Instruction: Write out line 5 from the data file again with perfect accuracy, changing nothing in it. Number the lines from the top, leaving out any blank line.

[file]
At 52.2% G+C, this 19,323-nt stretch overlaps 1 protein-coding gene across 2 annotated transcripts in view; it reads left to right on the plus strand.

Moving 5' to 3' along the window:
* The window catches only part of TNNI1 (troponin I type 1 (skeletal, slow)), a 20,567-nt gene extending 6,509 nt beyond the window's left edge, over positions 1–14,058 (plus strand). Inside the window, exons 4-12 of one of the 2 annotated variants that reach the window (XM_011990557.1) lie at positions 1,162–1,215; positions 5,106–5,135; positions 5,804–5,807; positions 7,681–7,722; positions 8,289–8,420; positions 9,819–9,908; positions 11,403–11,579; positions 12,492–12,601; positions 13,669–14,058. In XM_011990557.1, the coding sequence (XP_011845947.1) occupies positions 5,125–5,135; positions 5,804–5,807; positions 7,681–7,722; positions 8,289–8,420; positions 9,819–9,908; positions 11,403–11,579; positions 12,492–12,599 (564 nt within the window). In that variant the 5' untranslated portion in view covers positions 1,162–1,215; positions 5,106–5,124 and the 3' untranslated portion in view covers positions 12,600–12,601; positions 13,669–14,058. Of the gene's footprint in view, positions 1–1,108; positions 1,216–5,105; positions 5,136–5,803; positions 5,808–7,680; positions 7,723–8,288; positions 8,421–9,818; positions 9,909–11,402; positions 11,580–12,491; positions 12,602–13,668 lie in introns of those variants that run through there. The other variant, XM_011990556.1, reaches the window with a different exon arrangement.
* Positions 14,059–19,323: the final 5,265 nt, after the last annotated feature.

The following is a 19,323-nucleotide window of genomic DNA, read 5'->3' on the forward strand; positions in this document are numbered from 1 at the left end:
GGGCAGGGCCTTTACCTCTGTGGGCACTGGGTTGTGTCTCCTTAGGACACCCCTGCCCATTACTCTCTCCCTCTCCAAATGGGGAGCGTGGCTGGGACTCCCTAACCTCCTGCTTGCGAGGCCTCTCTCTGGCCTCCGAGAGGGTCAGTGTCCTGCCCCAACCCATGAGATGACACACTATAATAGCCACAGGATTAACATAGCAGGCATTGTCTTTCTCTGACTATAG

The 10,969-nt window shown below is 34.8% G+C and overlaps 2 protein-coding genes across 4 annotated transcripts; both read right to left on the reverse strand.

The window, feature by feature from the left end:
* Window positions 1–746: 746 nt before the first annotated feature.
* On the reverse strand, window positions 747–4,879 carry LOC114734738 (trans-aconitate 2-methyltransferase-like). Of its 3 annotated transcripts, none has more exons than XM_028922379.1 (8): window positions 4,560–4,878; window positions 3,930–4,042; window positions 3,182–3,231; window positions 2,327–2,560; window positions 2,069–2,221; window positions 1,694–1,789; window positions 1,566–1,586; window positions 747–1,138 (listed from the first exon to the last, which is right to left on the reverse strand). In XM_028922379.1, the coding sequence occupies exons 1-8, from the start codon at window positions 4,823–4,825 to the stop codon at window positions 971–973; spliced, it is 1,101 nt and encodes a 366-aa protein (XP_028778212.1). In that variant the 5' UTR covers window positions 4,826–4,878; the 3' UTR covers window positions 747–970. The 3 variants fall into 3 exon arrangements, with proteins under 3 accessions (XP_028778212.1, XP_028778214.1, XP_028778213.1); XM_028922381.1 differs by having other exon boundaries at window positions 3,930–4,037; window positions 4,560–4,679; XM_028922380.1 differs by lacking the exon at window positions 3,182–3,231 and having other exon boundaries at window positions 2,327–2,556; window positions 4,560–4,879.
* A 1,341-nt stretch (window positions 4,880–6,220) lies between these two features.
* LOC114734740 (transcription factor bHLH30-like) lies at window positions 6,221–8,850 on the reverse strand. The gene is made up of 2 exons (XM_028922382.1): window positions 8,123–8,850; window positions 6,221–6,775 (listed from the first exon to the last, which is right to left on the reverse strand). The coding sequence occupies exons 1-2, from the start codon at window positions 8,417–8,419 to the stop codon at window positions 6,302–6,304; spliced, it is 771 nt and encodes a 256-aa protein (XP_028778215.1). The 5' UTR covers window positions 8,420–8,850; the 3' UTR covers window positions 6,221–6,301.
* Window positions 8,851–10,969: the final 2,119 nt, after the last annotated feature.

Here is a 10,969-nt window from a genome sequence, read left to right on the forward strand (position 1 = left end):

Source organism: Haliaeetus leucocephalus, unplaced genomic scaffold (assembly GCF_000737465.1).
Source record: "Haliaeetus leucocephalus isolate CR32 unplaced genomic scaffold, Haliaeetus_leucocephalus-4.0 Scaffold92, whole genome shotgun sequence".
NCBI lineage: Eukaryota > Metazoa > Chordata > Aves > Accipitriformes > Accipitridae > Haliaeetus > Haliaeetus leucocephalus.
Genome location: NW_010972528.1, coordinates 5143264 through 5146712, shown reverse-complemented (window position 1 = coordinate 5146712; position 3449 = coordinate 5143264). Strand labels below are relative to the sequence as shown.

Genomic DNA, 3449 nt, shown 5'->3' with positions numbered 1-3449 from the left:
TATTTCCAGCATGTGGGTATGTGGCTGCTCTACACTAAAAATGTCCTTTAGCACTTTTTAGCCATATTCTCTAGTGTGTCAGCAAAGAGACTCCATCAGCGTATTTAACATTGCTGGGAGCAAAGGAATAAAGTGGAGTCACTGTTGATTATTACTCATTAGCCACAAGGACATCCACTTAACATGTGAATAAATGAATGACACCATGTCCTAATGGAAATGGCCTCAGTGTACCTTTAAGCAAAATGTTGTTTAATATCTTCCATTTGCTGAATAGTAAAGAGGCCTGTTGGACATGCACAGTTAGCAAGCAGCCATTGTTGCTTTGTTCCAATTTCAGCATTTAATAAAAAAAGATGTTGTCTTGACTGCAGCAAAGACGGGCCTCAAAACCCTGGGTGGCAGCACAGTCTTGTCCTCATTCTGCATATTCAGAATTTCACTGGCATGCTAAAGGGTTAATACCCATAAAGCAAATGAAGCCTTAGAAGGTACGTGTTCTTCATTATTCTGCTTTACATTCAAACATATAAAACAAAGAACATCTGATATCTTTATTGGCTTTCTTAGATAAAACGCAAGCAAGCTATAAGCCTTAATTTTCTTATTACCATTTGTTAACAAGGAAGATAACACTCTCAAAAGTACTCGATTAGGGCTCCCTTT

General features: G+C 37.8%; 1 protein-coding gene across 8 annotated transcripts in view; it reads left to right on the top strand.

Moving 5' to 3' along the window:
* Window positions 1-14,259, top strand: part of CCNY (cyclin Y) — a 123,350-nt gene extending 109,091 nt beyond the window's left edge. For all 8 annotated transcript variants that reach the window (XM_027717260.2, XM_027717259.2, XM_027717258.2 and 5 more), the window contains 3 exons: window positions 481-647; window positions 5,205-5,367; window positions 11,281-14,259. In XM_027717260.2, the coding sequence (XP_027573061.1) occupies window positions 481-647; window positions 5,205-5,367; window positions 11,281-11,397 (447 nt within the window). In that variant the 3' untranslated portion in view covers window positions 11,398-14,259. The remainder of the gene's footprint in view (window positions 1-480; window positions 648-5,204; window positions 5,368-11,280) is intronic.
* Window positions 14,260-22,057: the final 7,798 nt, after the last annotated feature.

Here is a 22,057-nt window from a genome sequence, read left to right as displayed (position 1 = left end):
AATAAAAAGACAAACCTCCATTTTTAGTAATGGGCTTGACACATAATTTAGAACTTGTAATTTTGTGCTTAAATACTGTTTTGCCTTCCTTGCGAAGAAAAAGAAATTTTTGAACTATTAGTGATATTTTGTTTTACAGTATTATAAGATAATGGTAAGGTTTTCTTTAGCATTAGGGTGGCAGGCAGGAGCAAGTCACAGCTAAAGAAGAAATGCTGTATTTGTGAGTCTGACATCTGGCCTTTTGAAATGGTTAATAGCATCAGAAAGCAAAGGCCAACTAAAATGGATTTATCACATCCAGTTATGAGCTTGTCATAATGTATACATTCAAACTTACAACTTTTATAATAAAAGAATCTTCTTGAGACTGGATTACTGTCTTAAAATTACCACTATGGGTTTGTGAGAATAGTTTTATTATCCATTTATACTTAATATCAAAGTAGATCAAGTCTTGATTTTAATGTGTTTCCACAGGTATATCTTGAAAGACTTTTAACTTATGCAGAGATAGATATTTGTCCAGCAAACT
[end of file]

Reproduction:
The following is a 19,323-nucleotide window of genomic DNA, read 5'->3' on the forward strand; positions in this document are numbered from 1 at the left end: